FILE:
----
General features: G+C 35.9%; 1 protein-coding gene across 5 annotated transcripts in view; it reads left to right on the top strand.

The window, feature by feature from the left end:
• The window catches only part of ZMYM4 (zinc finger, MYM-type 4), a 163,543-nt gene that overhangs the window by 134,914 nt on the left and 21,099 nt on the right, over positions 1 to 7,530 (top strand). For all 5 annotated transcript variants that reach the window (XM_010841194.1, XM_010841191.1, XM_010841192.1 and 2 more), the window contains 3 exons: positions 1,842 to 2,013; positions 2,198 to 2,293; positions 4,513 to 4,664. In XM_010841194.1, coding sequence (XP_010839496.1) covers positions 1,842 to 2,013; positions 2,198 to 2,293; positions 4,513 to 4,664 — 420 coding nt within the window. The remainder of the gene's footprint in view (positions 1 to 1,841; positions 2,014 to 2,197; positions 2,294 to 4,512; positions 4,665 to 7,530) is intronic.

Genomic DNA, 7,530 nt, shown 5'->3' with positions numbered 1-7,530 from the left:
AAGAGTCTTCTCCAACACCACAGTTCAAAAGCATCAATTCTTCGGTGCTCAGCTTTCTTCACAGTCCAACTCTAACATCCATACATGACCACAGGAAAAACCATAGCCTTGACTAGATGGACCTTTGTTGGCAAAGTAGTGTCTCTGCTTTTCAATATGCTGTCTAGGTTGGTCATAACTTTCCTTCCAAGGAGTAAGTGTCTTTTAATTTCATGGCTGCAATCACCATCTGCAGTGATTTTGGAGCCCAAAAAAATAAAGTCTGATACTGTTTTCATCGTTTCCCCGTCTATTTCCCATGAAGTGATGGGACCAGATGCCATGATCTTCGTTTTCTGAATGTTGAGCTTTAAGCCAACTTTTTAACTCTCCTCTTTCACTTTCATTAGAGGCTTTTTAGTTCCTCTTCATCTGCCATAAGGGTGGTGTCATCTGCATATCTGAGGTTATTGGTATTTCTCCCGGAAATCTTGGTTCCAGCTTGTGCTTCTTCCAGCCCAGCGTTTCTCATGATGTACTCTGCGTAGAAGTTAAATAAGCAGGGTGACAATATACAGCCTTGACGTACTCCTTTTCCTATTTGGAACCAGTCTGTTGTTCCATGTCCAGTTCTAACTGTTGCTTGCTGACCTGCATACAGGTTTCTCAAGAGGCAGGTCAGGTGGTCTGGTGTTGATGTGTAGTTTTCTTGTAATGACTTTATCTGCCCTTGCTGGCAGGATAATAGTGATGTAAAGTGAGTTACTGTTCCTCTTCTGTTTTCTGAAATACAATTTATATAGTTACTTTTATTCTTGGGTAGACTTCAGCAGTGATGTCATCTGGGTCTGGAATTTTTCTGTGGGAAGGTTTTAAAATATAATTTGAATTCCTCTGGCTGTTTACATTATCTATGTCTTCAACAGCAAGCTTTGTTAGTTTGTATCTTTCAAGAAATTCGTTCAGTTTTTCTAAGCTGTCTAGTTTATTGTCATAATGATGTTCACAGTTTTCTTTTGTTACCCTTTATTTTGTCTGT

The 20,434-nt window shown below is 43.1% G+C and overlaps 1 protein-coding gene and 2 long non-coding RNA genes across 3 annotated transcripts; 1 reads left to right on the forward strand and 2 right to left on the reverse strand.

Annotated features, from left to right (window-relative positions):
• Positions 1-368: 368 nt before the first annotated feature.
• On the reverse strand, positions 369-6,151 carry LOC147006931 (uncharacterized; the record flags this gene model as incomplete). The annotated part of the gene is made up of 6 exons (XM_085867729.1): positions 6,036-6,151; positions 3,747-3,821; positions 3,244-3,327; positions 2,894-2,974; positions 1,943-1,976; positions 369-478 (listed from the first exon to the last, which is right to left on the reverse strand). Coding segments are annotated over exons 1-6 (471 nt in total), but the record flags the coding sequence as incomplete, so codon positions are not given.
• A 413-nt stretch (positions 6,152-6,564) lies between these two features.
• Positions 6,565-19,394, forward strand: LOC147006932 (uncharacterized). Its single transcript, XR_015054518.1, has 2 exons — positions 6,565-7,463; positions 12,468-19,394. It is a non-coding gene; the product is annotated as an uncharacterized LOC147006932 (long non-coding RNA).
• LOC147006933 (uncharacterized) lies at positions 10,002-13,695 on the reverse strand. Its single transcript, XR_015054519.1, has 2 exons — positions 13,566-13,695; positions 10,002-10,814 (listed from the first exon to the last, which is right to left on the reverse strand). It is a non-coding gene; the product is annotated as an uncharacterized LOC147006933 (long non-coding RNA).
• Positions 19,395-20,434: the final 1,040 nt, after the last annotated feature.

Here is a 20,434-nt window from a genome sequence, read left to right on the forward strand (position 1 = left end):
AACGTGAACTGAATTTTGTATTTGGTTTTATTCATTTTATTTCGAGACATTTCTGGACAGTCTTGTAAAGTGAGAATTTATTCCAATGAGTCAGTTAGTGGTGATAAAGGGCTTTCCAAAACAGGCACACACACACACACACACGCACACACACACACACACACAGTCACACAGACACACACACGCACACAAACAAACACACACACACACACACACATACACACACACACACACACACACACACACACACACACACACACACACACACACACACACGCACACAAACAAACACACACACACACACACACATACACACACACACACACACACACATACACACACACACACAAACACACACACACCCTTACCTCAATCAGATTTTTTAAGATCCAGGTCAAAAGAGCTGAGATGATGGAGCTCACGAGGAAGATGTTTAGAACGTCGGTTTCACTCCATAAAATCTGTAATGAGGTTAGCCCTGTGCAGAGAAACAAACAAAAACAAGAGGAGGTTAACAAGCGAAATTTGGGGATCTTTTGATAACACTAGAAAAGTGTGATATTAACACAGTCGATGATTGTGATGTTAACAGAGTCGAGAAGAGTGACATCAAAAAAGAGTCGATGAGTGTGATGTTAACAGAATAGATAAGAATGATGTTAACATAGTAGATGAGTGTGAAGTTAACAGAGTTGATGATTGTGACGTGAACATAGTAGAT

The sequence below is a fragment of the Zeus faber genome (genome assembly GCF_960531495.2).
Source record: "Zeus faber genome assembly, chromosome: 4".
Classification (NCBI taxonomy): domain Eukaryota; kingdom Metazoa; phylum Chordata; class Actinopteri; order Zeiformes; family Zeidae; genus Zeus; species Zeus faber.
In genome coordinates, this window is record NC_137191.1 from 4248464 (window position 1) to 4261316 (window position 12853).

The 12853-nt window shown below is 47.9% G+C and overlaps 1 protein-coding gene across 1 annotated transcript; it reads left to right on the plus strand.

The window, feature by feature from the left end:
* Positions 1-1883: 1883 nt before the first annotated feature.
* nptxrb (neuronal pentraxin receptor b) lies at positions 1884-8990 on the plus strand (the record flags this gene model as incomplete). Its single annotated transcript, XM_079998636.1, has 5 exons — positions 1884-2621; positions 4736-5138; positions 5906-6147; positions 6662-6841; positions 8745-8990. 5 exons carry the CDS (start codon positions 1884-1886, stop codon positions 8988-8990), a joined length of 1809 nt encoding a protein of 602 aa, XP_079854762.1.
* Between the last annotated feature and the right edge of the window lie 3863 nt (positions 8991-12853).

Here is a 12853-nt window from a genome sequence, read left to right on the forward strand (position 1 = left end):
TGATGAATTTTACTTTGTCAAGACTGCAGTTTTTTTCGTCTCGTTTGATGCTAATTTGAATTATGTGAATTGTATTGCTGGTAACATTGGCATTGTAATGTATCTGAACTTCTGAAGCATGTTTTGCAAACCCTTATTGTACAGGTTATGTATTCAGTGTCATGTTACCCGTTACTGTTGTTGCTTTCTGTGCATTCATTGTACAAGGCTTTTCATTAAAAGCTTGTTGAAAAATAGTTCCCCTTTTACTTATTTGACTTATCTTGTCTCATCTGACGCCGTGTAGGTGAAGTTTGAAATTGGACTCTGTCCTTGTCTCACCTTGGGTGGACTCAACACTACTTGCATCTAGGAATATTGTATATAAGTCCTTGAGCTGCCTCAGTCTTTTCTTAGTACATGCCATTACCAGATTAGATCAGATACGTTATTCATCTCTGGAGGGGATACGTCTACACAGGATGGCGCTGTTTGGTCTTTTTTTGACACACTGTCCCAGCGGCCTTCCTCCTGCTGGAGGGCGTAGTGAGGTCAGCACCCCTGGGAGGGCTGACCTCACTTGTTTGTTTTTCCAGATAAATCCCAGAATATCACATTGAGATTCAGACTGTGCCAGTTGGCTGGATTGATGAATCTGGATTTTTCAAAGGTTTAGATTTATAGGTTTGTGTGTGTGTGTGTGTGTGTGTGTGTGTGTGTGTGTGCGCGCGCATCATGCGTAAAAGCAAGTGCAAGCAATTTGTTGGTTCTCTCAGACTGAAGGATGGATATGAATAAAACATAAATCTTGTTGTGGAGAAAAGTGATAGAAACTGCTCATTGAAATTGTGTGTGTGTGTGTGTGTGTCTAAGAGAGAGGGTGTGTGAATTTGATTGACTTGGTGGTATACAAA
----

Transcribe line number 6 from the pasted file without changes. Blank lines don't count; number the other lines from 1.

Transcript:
The 20,434-nt window shown below is 43.1% G+C and overlaps 1 protein-coding gene and 2 long non-coding RNA genes across 3 annotated transcripts; 1 reads left to right on the forward strand and 2 right to left on the reverse strand.